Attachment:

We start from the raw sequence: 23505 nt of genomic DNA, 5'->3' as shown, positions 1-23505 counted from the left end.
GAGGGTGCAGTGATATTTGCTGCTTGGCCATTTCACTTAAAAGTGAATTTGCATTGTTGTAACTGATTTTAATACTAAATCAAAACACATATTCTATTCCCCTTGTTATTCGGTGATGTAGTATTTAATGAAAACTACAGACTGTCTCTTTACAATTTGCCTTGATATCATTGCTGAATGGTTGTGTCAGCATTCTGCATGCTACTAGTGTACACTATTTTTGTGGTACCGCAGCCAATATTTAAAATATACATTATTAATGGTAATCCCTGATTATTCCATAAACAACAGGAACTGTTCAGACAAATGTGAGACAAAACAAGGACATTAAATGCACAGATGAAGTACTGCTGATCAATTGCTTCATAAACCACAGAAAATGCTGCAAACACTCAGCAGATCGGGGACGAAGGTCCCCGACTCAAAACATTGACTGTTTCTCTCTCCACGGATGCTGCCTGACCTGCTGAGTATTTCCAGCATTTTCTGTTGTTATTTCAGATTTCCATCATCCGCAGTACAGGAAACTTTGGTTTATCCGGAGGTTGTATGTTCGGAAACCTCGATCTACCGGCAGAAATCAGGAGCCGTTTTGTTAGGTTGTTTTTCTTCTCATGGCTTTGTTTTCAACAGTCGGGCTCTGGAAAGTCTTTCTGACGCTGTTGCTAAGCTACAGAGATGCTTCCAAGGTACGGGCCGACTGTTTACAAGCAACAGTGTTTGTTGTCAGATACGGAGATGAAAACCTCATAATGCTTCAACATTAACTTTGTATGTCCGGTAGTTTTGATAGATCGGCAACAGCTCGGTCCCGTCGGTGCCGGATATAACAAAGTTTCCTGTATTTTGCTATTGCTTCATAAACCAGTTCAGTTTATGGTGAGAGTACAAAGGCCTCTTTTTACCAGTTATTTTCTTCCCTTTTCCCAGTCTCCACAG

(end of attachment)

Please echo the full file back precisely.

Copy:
We start from the raw sequence: 23505 nt of genomic DNA, 5'->3' as shown, positions 1-23505 counted from the left end.
GAGGGTGCAGTGATATTTGCTGCTTGGCCATTTCACTTAAAAGTGAATTTGCATTGTTGTAACTGATTTTAATACTAAATCAAAACACATATTCTATTCCCCTTGTTATTCGGTGATGTAGTATTTAATGAAAACTACAGACTGTCTCTTTACAATTTGCCTTGATATCATTGCTGAATGGTTGTGTCAGCATTCTGCATGCTACTAGTGTACACTATTTTTGTGGTACCGCAGCCAATATTTAAAATATACATTATTAATGGTAATCCCTGATTATTCCATAAACAACAGGAACTGTTCAGACAAATGTGAGACAAAACAAGGACATTAAATGCACAGATGAAGTACTGCTGATCAATTGCTTCATAAACCACAGAAAATGCTGCAAACACTCAGCAGATCGGGGACGAAGGTCCCCGACTCAAAACATTGACTGTTTCTCTCTCCACGGATGCTGCCTGACCTGCTGAGTATTTCCAGCATTTTCTGTTGTTATTTCAGATTTCCATCATCCGCAGTACAGGAAACTTTGGTTTATCCGGAGGTTGTATGTTCGGAAACCTCGATCTACCGGCAGAAATCAGGAGCCGTTTTGTTAGGTTGTTTTTCTTCTCATGGCTTTGTTTTCAACAGTCGGGCTCTGGAAAGTCTTTCTGACGCTGTTGCTAAGCTACAGAGATGCTTCCAAGGTACGGGCCGACTGTTTACAAGCAACAGTGTTTGTTGTCAGATACGGAGATGAAAACCTCATAATGCTTCAACATTAACTTTGTATGTCCGGTAGTTTTGATAGATCGGCAACAGCTCGGTCCCGTCGGTGCCGGATATAACAAAGTTTCCTGTATTTTGCTATTGCTTCATAAACCAGTTCAGTTTATGGTGAGAGTACAAAGGCCTCTTTTTACCAGTTATTTTCTTCCCTTTTCCCAGTCTCCACAG